From the very beginning it’s clear this is a subject with no concrete answers. Should people seeking help with mental health issues be called patients or service users? To call them patients suggests they have an illness, however, if you instead believe that the behaviours and feelings are not symptomatic of illness but are instead a natural response to trauma then it is problematic to be labelled as a patient. And if there is no consensus on this, what hope is there of reaching any definitive conclusions in mental health practices?

Mental health issues are spoken about far more widely these days and yet it seems to me that whilst the public are more tolerant, maybe even supportive, of someone who has anxiety or depression than used to be the case, there is a feeling that people with schizophrenia are scary and dangerously unpredictable. This book offers beautifully clear explanations such as “… it might be best understood as a kind of psychological adaptation, a coping strategy gone awry or a form of storytelling carried out within the mind as a response to unbearably painful life events.”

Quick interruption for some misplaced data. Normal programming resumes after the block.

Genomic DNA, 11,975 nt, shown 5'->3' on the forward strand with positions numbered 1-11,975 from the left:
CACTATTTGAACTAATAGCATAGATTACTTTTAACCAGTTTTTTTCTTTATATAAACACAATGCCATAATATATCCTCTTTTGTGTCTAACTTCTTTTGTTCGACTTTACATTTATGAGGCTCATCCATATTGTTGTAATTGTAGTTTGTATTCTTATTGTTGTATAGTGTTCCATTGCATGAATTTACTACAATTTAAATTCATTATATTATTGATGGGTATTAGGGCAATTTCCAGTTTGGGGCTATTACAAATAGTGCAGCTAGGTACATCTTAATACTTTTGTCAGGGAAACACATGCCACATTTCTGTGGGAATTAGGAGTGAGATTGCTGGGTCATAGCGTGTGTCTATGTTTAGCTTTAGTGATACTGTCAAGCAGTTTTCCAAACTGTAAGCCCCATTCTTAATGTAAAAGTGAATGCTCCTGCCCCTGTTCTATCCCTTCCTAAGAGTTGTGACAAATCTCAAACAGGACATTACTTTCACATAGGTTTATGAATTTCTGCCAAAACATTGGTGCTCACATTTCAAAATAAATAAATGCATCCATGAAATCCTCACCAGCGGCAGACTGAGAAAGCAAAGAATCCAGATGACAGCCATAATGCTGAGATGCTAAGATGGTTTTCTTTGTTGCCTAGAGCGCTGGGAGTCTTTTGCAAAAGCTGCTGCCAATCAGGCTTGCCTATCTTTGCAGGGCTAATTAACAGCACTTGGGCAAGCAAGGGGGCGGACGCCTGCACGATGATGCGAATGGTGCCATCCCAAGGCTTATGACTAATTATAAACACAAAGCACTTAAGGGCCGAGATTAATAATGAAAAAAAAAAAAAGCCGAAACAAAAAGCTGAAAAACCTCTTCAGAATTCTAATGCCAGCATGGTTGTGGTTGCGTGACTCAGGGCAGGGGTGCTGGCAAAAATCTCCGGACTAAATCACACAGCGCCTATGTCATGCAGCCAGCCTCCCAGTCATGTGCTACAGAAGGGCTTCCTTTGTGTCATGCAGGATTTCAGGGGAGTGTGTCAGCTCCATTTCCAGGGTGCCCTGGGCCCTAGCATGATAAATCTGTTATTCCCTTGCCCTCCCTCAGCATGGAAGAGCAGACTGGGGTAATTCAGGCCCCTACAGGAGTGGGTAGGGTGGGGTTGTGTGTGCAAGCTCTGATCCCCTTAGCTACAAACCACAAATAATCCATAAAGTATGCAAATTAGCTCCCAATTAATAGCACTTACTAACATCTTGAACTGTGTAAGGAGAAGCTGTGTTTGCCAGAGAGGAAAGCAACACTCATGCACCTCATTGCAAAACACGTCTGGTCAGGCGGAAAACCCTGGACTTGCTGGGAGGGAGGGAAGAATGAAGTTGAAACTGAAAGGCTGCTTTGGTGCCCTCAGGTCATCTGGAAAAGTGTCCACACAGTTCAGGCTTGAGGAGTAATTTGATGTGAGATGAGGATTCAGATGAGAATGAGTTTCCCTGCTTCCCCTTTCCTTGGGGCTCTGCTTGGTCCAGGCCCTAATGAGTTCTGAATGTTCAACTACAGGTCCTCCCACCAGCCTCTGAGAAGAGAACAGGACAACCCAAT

There’s a lot of food for thought. For instance, anosognosia means “…having as a symptom of a disorder the belief that you do not have the disorder.” I mean, crikey! Homosexuality was only removed from the official list of diagnosable mental disorders in 1974! There’s a lot of alarming information here. We like to think that people smarter than us with their knowledge beyond our understanding are capable of healing us. To learn that the Diagnostic and Statistical Manual of Mental Disorders is perhaps more woolly than we would want is not great.

I highlighted so many passages in this terrific book because it’s something I will refer back to. I think everyone should read it. Despite the subject matter, it’s not a heavy academic read, instead, it feels pretty essential and Filer’s great skill is giving information to us in an interesting and accessible way. My very favourite note is this:

“It’s not always possible to find the right words but we can still be part of the conversation. We can walk with people for a bit, sit with them, hear them.”

The Burning Girl by Claire Messud